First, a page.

When you sign a written statement known as an affidavit, you swear before a notary or other person authorized to give oaths that the contents of the document are true. Affidavits are used in many areas of law, from written statements presented to the judge as testimony during lawsuits to fill-in-the-blank forms used for administrative purposes, such as to register a motor vehicle or apply for a loan. Knowingly making a false statement on an affidavit is punishable as perjury under both state and federal laws.
Federal Penalty Is up to Five Years in Prison
Under federal law, the penalty for perjury by signing a false affidavit is a fine, up to five years in prison, or both. For your statement to constitute perjury, you must intentionally deceive the court by making a statement of fact that you know is false and that could affect the outcome of the proceedings. For example, if you purposely lie on a sworn affidavit during the application process for Social Security Disability benefits, you could face time in prison.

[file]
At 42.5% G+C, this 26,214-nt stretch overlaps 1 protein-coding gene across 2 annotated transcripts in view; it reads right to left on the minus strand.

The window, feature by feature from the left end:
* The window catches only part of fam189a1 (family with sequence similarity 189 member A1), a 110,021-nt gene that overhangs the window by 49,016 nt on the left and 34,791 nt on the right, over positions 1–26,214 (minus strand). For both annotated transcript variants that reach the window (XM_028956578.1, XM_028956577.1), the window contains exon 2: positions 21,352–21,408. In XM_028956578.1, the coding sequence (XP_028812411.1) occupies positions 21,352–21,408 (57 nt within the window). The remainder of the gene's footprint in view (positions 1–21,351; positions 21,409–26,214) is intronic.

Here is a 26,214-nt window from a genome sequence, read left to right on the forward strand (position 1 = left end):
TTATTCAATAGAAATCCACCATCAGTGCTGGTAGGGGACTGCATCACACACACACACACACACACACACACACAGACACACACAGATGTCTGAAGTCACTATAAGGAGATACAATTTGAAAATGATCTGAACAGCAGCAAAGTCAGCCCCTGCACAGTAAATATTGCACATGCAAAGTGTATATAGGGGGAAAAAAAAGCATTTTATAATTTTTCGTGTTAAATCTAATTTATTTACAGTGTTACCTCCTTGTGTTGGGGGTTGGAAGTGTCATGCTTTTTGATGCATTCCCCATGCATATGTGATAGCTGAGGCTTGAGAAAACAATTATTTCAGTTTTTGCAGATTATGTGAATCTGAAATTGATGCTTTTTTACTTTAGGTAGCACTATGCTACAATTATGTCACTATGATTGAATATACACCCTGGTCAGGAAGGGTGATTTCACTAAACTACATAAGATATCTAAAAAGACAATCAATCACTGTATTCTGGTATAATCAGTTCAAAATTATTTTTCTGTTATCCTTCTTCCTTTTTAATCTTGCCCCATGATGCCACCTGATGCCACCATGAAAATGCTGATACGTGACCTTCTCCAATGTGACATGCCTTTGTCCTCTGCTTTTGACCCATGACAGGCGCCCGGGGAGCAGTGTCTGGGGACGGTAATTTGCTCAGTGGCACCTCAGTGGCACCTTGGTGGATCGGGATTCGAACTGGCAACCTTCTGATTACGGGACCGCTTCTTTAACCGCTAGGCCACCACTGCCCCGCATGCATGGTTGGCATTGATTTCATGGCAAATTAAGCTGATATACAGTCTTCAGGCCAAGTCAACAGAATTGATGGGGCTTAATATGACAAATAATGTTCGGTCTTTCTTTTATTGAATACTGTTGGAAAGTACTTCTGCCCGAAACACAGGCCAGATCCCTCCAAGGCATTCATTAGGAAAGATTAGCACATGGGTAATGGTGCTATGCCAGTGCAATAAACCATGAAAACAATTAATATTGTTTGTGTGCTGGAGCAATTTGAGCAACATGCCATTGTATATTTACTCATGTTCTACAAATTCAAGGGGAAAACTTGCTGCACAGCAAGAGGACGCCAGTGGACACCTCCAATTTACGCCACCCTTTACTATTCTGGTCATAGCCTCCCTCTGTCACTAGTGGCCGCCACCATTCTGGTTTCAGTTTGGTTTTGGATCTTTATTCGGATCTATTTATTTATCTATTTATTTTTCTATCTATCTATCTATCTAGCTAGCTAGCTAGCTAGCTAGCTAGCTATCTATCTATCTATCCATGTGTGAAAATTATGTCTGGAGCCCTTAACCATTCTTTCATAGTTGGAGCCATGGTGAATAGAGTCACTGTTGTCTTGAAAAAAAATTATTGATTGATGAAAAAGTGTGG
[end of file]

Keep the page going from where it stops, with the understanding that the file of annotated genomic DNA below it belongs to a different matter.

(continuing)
Penalties Change With Circumstances
States have varying laws about making false affidavits, and the penalties often depend on the circumstances surrounding the crime. For example, in Montana, the penalty for making a false affidavit is a fine of up to $500 and not more than six months in jail, but the fine increases to $5,000 if the affidavit falsely states the contents of a political advertisement are true. Michigan law imposes a jail sentence of up to 15 years when someone who is required by law to swear an oath knowingly falsifies a record, like when a police officer swears to false information on a search warrant affidavit.